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. Last Updated: 07/27/2016

Shell to Cash In Half Stake, Stay Operator

Shell is due to sell half of its 55 percent stake in Sakhalin-2 to Gazprom for cash, a source close to the talks said Wednesday, in an imminent deal that looks likely to be a significant setback to the oil major.

The project's three shareholders will each give up one-half of their holdings to hand Gazprom a controlling stake, the source said, citing part of the proposed deal finalized last week.

Project operator Shell would then have a stake of 27.5 percent, while Mitsui would reduce its stake to 12.5 percent from 25 percent and Mitsubishi to 10 percent from 20 percent. Gazprom would need just 50 percent plus one share to take control.

Shell has long been angling for an asset swap with Gazprom, and would be dealt a harsh blow if forced to settle for cash only, analysts said.

But the deal would not give Shell any guarantee that it would be invited to develop future projects with Gazprom, the source said.

"There is a consideration of future cooperation," the source said. "It is an expression of goodwill.

"I wouldn't say it was a promise," the source said, adding that any talk of future cooperation in the deal would be nonbinding.

Deputy Industry and Energy Minister Andrei Dementyev on Wednesday confirmed that gazprom would pay for its stake in cash.

Under the proposed deal, Shell would remain the project operator, even though its controlling stake would be heavily reduced, the source said. Sakhalin-2 is the world's largest liquefied natural gas, or LNG, project. Gazprom has no experience producing LNG.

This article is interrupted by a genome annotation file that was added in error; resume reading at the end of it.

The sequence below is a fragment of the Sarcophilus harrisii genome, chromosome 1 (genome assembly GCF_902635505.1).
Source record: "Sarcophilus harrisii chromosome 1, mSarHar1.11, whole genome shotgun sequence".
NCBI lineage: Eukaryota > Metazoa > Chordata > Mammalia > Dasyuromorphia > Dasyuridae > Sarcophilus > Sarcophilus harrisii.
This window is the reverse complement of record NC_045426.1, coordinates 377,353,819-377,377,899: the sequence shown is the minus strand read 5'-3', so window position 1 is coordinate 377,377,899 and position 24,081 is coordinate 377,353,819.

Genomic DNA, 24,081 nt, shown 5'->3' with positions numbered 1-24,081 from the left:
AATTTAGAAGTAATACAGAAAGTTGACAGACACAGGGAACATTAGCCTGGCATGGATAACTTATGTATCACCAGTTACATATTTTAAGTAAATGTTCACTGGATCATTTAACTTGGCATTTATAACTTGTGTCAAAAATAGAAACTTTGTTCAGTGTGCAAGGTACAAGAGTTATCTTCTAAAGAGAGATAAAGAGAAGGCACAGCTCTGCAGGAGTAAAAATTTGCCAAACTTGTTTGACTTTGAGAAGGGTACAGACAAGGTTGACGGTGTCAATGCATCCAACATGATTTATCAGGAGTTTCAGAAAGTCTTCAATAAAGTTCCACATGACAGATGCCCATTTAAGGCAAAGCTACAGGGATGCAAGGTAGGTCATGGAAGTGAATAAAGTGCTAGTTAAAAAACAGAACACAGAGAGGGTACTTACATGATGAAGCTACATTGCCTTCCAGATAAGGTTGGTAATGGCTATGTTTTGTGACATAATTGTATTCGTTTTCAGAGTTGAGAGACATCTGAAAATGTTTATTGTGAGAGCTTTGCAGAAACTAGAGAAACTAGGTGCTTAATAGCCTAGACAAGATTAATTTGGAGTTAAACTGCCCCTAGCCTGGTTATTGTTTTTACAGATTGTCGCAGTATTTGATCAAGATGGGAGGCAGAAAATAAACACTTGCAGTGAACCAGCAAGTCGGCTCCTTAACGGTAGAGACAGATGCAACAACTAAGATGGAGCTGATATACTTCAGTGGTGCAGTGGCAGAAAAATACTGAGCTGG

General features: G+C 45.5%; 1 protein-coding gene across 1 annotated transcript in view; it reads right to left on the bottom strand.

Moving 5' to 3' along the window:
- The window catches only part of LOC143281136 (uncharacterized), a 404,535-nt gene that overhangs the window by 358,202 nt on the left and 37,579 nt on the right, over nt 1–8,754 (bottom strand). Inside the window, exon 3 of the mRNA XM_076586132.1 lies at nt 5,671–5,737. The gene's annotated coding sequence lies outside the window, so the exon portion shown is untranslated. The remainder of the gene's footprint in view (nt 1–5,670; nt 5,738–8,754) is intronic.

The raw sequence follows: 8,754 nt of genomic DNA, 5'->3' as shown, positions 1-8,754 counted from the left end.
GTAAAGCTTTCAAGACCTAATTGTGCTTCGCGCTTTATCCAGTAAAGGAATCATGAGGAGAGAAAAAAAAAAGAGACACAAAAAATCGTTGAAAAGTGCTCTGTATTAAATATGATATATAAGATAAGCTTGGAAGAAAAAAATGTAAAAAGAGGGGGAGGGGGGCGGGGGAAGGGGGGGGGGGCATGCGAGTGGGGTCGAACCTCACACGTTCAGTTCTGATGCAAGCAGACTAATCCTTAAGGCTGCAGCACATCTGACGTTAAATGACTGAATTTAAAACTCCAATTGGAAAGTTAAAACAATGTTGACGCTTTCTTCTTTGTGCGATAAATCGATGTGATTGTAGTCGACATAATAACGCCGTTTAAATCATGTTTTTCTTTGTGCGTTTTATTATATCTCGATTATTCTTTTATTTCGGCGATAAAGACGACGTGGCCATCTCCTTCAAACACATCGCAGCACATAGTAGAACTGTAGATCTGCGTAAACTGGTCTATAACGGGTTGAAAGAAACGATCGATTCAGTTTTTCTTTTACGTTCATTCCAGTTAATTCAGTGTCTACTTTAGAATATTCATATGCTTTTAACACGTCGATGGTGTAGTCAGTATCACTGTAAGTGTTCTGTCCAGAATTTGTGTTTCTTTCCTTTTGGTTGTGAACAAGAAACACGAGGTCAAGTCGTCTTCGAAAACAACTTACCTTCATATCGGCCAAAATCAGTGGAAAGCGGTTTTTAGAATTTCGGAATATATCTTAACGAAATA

The state-run gas giant has also said it would develop Shtokman on its own. The huge Arctic gas field is also due to produce LNG, and Shell has said it would be interested in participating.

The source said the information came from a document finalized last week that is part of the deal. Talks between Shell and Gazprom have stalled over varying valuations of Sakhalin-2.

Both Shell and Gazprom have said they hoped to conclude the deal this week. Reuters reported late Wednesday that Shell CEO Jeroen van der Veer would fly to Moscow on Thursday, but company spokesman Maxim Shub would not confirm this.

Gazprom spokesman Sergei Kupriyanov declined to comment and said he was unaware of any scheduled meeting between Gazprom CEO Alexei Miller and Van der Veer.

Van der Veer is due this week to visit Moscow for a third time in as many weeks.

"Shell would be most unhappy to take cash and reduce its asset base in Russia," said Chris Weafer, chief strategist at Alfa Bank.

Shell, riding high on $50-plus oil prices, is still recovering from a 2004 scandal, when it admitted it had overestimated its reserves. Sakhalin-2 is a flagship project for the company, with its other major projects in unstable Nigeria.